And now, something to delight the heart of any cat-lover, or indeed cat-liker; catalogues for the Grand National Cat Show. There are two in Birmingham Archives & Heritage; for the first in Birmingham in 1873, and for the third, in 1875. (If you are a dog-lover please look at the end of this blog).
The colour on the 1873 exhibition catalogue (to the left) is misleading. Victorian cats were the same sort of colour as now, with classes for: tortoiseshell, tabby, black and white – although admittedly Class 11 was for cats of an ‘Unusual Colour – Colour to be any remarkable hue not otherwise specified’. There were short-haired cats, long-haired cats, Angoraor Persian cats. In 1873 there were ‘Cats of no Sex’ however this had changed by 1875 to ‘Gelded Cats’. In all there were 51 classes in 1873, and in 1875, 48 classes.
The show was held at the Old Wharf – in the area of Gas Street Basin now – off Broad Street. There was an entrance fee of three shillings and sixpence, not much in modern money (17.5p), but a considerable amount at that time. The fee paid for feline food and accommodation ‘Suitable pens and Cushions’. Many of the exhibitors were from Birmingham but some came from much further afield; a Miss Boville from Portsmouth, a Captain Nicholson from Denbigh, a Mrs Nicholls from London, a Mr Horner from Leeds, for example. From Regulation 4 in the 1875 catalogue, it appears that cats could be sent unaccompanied by train – ‘All Cats from the country must be forwarded on Friday… Each Cat must be in a separate basket…’ An exception was made for the two classes including kittens.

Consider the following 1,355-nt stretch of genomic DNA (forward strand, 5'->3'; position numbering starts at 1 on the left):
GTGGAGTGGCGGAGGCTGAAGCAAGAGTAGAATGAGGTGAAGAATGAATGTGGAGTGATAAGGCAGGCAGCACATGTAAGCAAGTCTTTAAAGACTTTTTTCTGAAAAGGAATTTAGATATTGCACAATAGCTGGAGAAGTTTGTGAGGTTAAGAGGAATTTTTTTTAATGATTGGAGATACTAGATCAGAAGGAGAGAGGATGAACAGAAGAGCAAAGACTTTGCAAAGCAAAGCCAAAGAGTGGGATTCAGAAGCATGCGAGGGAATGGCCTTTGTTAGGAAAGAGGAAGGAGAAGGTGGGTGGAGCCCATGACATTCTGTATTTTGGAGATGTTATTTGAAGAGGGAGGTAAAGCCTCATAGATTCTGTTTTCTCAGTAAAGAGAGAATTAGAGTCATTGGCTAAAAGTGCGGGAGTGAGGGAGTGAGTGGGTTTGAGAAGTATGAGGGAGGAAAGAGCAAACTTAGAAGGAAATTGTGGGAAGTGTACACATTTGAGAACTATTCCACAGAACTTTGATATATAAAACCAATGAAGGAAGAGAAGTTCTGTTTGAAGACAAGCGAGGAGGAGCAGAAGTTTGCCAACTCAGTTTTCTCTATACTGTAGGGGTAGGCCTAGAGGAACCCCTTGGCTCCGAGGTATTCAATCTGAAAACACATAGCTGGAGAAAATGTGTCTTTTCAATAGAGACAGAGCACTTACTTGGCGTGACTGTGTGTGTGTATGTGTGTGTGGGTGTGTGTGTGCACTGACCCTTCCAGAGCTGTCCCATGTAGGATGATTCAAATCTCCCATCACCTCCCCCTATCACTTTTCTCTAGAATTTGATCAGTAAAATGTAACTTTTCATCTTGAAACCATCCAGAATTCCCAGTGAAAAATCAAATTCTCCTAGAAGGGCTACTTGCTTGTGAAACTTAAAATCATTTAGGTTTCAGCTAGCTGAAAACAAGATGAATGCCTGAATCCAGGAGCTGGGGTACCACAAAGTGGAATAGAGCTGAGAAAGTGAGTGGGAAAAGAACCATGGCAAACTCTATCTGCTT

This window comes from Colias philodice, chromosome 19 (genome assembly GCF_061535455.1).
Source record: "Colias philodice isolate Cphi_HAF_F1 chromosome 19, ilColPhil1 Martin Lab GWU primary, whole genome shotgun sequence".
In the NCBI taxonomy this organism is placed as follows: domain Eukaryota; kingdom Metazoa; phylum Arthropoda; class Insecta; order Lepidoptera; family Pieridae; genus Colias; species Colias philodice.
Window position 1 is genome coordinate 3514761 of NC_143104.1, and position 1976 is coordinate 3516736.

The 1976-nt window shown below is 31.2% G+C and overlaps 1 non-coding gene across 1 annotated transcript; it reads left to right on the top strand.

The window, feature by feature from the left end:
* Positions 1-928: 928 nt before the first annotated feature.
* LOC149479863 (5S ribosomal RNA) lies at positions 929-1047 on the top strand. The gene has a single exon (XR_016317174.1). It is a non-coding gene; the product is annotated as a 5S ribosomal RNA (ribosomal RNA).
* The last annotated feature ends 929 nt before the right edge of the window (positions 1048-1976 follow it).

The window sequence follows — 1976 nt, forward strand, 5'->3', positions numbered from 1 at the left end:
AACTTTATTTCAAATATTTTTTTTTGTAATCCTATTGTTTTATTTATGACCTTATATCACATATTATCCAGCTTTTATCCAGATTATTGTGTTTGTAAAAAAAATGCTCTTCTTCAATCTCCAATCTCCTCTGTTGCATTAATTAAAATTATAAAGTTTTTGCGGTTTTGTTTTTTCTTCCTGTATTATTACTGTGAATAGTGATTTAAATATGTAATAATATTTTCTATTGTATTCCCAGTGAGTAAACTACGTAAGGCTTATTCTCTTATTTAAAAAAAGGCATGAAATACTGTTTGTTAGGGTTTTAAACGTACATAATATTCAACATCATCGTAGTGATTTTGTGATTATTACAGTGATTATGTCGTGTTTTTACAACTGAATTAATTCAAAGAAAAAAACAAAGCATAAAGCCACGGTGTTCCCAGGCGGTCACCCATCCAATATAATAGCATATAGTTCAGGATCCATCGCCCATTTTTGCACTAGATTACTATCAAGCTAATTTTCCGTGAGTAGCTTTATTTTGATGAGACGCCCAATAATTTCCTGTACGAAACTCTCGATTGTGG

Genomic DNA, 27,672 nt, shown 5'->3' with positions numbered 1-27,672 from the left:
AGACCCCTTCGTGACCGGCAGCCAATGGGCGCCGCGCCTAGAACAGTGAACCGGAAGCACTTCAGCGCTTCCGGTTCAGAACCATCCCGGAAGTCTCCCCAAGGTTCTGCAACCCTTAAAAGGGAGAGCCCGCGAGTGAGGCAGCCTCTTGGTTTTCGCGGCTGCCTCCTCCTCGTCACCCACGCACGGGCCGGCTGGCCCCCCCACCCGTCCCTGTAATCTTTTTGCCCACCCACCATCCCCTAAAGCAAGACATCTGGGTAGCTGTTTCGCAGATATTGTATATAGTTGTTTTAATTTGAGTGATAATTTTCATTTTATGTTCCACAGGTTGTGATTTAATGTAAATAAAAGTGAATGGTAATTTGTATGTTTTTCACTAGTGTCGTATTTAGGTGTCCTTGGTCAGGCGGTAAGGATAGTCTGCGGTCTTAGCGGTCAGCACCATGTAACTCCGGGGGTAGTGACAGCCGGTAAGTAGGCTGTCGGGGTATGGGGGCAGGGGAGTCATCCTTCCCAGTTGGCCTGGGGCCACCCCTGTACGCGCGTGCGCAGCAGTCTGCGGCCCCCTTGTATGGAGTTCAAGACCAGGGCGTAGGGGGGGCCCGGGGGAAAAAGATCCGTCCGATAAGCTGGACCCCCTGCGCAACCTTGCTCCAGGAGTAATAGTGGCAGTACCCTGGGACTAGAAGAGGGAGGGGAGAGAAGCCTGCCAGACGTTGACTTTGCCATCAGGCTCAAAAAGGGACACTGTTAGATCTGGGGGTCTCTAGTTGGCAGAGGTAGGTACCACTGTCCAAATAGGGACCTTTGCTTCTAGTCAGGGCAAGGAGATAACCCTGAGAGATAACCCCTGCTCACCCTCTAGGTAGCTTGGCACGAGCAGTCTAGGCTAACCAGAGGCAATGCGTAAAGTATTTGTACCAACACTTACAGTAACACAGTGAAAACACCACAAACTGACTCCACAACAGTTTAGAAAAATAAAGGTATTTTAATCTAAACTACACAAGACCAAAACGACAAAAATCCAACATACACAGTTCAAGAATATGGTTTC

There were several classes specifically for cats owned by working men. The entrance fee was only one shilling – 5p. The reason for this was explained by Rule 14: ‘To encourage the kind treatment of domestic Cats, the Committee offer a series of prizes to be competed for by Working Men..’ Cats might be for sale – ‘Exhibitors must state on the Certificates the price at which they are prepared to sell their Cats… A prohibitory price may however, be stated’. In 1873, Master G. Tansley chose this option, asking £1,000 for his ‘heaviest long-haired cat’ clearly neither expecting nor hoping to sell it. Some owners put ‘Not for sale’, as did Mr and Mrs Helden in 1875 for their long-haired tabby cat. A footnote enlarged on this: ‘At the Siege of Paris  the owner of this Cat repeatedly refused 30 francs for it to be killed for food’.
We hope you have enjoyed this article about cats, cat-owners and cat-shows more than a century ago. However, if you have a strong preference for dogs, please leave a comment… and we’ll do a blog about dog shows!
Maggie Burns, librarian, Birmingham Archives & Heritage